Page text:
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3 ways to improve the health of your referral relationships

July 24, 2014
by Luke Fannon
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The fourth quarter is quickly approaching, and soon, administrators in long-term care will be developing their marketing plans for next year. If you’re in this position, now is the time to evaluate the health of your referral relationships. In fact, it’s the most important factor for you to examine as you create next year’s marketing plan.

Skilled nursing facilities (SNFs) and home healthcare agencies receive most of their referrals from healthcare entities, whereas assisted living facilities (ALFs) receive a significant percentage of inquiries from professional referral sources, both in healthcare and others areas, such as elder law attorneys and geriatric care managers. In my experience with ALFs, professional referrals convert at twice the rate of other classes of inquiries, such as advertising, site and signage and word of mouth, so healthy relationships are important. Here are three steps to help you improve or solidify your standing.

1. Evaluate trends

Start your appraisal by looking for trends in the number of referrals you receive from each source. If you have been maintaining a referral log—that’s a best practice, so if you aren’t doing it now, plan to start—you will be able to break down this information by month as well as at least the past two years to glean these trends:

  • Month-over-month referral trend since Jan. 1. Are referrals up, down or flat since the beginning of the year?
  • Year-over-year referral trends. Look at historical data from 2013 and, if possible, 2012, comparing them with data from the same time period this year. For instance, what’s the referral trend for January when you look at 2012, 2013 and 2014? How does the entire year of 2014 compare with 2013 and 2012? Are those trends positive, flat or negative?

Remember that you are looking for trends related to individual referral sources such as a hospital, physician’s office or home healthcare agency. The referral trends you discover will provide you with insights into what may be happening with all of your referral sources.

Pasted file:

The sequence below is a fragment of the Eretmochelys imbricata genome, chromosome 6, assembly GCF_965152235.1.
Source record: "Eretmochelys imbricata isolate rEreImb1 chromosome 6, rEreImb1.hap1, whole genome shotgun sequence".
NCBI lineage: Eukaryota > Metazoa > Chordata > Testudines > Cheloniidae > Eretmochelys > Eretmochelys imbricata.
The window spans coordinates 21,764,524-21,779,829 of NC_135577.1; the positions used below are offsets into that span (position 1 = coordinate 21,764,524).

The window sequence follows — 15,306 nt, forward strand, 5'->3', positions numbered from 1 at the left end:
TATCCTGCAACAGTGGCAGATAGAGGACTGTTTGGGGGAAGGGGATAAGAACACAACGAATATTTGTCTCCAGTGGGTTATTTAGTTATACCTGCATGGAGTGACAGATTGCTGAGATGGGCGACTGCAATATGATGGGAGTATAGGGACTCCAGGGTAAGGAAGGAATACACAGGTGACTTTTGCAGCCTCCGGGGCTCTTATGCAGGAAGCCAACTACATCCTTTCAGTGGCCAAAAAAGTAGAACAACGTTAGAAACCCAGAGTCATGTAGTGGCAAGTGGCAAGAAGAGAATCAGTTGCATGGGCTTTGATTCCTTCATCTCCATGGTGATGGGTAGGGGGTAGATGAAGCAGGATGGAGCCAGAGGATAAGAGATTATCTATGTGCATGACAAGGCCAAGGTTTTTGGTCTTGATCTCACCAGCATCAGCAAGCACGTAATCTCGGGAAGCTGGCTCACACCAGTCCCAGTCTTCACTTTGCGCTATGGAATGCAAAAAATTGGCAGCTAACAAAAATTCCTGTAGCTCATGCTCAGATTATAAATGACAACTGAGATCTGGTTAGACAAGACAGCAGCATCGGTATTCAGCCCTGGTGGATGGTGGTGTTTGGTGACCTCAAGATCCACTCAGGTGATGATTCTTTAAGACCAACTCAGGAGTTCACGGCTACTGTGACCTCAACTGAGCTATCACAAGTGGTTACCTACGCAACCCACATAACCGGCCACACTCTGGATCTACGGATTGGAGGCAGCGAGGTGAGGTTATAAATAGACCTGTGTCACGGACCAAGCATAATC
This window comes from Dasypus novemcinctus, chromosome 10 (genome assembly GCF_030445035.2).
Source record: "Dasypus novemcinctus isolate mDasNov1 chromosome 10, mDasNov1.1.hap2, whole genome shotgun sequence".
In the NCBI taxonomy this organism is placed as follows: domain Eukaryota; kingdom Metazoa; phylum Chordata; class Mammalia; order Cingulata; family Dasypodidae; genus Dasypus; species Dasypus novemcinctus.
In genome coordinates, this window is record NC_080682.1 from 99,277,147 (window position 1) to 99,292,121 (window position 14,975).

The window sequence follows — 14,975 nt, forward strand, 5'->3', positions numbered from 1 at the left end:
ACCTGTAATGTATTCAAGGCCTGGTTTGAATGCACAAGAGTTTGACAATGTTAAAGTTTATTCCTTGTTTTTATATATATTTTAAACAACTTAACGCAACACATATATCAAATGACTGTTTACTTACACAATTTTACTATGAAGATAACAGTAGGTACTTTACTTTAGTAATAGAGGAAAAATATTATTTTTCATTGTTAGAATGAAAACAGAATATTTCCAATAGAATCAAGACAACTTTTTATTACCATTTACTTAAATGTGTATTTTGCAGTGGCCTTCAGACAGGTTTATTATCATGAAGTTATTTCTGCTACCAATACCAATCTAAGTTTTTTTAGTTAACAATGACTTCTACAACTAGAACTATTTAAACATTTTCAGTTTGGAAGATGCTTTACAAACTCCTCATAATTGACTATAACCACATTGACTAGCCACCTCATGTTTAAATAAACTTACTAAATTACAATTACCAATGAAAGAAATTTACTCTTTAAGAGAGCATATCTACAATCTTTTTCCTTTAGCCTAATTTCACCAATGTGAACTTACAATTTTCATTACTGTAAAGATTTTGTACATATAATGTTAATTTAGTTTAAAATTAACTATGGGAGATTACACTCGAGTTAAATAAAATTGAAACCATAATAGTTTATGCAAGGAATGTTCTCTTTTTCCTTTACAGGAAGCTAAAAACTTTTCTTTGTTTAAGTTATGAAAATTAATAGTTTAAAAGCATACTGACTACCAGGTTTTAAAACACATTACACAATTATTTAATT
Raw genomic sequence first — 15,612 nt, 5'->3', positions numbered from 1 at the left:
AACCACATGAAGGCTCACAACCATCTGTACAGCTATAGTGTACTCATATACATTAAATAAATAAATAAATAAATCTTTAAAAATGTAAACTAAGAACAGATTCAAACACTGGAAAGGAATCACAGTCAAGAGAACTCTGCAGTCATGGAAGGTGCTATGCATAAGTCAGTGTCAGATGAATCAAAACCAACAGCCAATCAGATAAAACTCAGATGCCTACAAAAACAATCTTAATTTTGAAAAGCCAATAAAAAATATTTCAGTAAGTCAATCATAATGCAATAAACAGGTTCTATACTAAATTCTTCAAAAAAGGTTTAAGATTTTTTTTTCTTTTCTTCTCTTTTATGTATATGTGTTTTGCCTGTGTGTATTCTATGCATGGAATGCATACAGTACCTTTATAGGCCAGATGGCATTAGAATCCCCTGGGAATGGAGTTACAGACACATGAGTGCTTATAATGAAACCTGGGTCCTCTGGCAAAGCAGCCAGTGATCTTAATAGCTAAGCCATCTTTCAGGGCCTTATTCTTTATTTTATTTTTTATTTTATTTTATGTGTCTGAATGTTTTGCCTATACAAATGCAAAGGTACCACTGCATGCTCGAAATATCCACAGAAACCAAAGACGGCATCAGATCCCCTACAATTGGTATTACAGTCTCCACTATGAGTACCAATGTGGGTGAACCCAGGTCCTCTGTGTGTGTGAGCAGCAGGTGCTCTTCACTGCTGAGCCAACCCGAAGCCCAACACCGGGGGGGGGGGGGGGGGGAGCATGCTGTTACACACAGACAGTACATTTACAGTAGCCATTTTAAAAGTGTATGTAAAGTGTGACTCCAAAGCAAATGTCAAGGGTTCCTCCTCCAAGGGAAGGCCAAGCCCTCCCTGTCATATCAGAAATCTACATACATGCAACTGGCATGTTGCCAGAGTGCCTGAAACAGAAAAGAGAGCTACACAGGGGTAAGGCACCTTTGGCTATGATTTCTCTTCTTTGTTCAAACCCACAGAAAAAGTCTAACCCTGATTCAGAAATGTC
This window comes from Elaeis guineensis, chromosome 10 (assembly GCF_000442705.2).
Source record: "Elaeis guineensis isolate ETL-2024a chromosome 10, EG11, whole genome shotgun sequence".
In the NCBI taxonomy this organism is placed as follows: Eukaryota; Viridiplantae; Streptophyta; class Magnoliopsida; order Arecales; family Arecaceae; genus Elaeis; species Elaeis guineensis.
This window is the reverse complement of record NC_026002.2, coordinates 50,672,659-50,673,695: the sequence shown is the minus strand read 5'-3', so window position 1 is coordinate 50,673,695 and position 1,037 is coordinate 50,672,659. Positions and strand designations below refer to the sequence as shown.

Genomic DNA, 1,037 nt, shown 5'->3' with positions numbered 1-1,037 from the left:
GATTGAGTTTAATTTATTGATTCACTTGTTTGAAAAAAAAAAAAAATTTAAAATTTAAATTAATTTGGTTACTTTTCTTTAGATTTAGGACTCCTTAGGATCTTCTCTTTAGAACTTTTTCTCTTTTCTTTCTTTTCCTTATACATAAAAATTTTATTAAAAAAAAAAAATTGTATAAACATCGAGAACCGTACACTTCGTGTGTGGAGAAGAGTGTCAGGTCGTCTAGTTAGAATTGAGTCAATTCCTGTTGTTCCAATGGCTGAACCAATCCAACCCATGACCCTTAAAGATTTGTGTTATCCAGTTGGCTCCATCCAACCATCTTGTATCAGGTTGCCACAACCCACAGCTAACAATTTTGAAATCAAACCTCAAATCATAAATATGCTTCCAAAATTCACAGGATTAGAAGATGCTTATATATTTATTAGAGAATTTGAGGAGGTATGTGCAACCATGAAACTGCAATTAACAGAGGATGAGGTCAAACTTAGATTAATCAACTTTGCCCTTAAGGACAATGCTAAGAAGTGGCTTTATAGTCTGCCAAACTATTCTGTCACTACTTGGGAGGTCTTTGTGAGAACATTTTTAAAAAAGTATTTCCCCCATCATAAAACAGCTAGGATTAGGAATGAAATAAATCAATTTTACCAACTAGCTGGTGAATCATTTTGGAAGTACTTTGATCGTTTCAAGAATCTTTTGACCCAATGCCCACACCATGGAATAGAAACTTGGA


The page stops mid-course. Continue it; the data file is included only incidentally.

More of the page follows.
What valuable insights can you gain?

  • Opportunities to expand your business. A slight increase in a referral activity from established sources could suggest an even larger opportunity that you need to uncover. And if you had a new referral source in 2014, that suggests a new expansion opportunity that you must nurture and develop.
  • Threats to expanding your business. Obviously, a decline in referrals suggests that challenges exist to maintaining your census. A decline in referrals could mean that a case manager or physician who was a consistent referral source has left an organization, or it could suggest something much more significant, including a negative perception about your facility or the presence of new competitors in the market.

If referral trends have not changed, then look at your data within the context of what is occurring at each referral source. Is the entity growing, declining or remaining the same? If your referral source is a dynamic, evolving organization that is growing but your referrals are flat, you may be missing an opportunity to grow.



Luke Fannon

Luke Fannon is founder and CEO of Premier Coaching & Training, Unionville, Pa., which...